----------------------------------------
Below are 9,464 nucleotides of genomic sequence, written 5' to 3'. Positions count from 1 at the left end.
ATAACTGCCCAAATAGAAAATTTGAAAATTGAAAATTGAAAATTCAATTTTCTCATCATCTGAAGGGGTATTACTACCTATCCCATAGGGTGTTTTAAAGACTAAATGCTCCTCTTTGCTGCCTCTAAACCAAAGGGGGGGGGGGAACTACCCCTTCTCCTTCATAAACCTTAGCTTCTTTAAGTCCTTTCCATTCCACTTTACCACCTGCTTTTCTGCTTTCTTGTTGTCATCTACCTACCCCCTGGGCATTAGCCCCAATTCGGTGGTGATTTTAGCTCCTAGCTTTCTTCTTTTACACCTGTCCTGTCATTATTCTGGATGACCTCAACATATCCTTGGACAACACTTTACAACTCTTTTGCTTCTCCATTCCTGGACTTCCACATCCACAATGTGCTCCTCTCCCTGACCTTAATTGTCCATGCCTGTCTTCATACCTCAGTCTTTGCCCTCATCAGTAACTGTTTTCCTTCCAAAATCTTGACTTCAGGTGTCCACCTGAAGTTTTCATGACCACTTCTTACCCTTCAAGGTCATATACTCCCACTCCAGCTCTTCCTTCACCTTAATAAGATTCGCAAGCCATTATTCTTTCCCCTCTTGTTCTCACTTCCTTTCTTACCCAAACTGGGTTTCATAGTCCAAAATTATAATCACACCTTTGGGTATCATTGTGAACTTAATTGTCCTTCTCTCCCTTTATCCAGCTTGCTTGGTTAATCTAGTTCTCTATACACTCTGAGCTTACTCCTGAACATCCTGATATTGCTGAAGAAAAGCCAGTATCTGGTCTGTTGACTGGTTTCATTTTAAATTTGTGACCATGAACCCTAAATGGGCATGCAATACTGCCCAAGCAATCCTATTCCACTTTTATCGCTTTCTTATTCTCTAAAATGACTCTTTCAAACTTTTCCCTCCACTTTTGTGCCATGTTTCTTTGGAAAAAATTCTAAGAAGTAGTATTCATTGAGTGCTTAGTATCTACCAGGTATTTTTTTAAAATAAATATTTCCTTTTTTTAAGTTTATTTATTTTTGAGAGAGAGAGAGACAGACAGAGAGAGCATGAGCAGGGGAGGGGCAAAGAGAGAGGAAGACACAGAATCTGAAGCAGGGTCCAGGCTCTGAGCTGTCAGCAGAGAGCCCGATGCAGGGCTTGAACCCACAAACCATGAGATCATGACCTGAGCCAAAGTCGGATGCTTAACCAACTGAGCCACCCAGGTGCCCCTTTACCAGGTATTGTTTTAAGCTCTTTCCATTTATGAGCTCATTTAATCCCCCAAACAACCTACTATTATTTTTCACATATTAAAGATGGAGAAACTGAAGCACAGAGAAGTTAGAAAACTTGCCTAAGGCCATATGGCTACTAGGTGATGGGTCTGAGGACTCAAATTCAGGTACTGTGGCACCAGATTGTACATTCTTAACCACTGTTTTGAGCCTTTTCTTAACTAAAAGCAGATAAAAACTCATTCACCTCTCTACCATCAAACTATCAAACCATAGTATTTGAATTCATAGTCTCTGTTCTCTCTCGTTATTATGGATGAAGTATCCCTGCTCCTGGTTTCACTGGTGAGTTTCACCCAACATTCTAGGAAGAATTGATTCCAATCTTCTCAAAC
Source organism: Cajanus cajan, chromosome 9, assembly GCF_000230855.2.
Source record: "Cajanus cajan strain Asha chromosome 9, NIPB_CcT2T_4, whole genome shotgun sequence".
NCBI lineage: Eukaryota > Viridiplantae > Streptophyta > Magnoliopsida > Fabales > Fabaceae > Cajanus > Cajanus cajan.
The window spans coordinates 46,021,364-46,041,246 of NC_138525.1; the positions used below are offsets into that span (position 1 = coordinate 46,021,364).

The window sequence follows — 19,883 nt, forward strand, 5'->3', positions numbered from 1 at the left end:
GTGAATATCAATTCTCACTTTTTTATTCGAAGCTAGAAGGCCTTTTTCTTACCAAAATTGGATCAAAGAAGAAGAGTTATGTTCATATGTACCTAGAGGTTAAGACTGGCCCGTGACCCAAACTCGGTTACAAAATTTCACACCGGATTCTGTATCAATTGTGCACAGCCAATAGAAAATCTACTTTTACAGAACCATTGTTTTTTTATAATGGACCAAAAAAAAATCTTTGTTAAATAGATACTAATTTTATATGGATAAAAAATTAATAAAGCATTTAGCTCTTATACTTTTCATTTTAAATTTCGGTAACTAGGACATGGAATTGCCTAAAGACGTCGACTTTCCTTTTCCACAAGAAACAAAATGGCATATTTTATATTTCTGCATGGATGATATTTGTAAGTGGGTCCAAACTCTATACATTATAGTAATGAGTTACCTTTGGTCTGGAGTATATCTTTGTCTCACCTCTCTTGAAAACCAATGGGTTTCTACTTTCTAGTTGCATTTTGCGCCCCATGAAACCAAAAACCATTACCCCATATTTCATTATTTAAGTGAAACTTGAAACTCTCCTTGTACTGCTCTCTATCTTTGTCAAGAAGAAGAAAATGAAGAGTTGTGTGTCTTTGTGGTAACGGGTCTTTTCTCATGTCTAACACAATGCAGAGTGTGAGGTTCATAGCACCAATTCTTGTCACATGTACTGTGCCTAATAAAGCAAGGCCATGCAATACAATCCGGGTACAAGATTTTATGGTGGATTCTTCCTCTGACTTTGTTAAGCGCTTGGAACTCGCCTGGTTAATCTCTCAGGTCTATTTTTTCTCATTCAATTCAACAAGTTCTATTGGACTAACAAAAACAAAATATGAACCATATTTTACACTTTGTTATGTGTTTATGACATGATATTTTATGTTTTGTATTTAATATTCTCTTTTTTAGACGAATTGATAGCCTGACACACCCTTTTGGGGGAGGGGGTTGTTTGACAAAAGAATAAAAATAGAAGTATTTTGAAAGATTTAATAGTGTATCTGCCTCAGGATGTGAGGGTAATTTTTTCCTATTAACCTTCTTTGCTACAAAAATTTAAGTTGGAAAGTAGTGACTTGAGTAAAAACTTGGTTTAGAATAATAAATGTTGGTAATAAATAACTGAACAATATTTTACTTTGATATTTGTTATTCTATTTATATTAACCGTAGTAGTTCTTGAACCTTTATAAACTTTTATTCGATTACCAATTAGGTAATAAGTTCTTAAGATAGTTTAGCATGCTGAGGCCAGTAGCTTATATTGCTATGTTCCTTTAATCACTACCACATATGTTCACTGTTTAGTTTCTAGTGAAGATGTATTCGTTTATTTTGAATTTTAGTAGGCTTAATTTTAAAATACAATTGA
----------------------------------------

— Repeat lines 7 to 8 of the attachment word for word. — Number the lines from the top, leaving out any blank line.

The window sequence follows — 19,883 nt, forward strand, 5'->3', positions numbered from 1 at the left end:
GTGAATATCAATTCTCACTTTTTTATTCGAAGCTAGAAGGCCTTTTTCTTACCAAAATTGGATCAAAGAAGAAGAGTTATGTTCATATGTACCTAGAGGTTAAGACTGGCCCGTGACCCAAACTCGGTTACAAAATTTCACACCGGATTCTGTATCAATTGTGCACAGCCAATAGAAAATCTACTTTTACAGAACCATTGTTTTTTTATAATGGACCAAAAAAAAATCTTTGTTAAATAGATACTAATTTTATATGGATAAAAAATTAATAAAGCATTTAGCTCTTATACTTTTCATTTTAAATTTCGGTAACTAGGACATGGAATTGCCTAAAGACGTCGACTTTCCTTTTCCACAAGAAACAAAATGGCATATTTTATATTTCTGCATGGATGATATTTGTAAGTGGGTCCAAACTCTATACATTATAGTAATGAGTTACCTTTGGTCTGGAGTATATCTTTGTCTCACCTCTCTTGAAAACCAATGGGTTTCTACTTTCTAGTTGCATTTTGCGCCCCATGAAACCAAAAACCATTACCCCATATTTCATTATTTAAGTGAAACTTGAAACTCTCCTTGTACTGCTCTCTATCTTTGTCAAGAAGAAGAAAATGAAGAGTTGTGTGTCTTTGTGGTAACGGGTCTTTTCTCATGTCTAACACAATGCAGAGTGTGAGGTTCATAGCACCAATTCTTGTCACATGTACTGTGCCTAATAAAGCAAGGCCATGCAATACAATCCGGGTACAAGATTTTATGGTGGATTCTTCCTCTGACTTTGTTAAGCGCTTGGAACTCGCCTGGTTAATCTCTCAGGTCTATTTTTTCTCATTCAATTCAACAAGTTCTATTGGACTAACAAAAACAAAATATGAACCATATTTTACACTTTGTTATGTGTTTATGACATGATATTTTATGTTTTGTATTTAATATTCTCTTTTTTAGACGAATTGATAGCCTGACACACCCTTTTGGGGGAGGGGGTTGTTTGACAAAAGAATAAAAATAGAAGTATTTTGAAAGATTTAATAGTGTATCTGCCTCAGGATGTGAGGGTAATTTTTTCCTATTAACCTTCTTTGCTACAAAAATTTAAGTTGGAAAGTAGTGACTTGAGTAAAAACTTGGTTTAGAATAATAAATGTTGGTAATAAATAACTGAACAATATTTTACTTTGATATTTGTTATTCTATTTATATTAACCGTAGTAGTTCTTGAACCTTTATAAACTTTTATTCGATTACCAATTAGGTAATAAGTTCTTAAGATAGTTTAGCATGCTGAGGCCAGTAGCTTATATTGCTATGTTCCTTTAATCACTACCACATATGTTCACTGTTTAGTTTCTAGTGAAGATGTATTCGTTTATTTTGAATTTTAGTAGGCTTAATTTTAAAATACAATTGA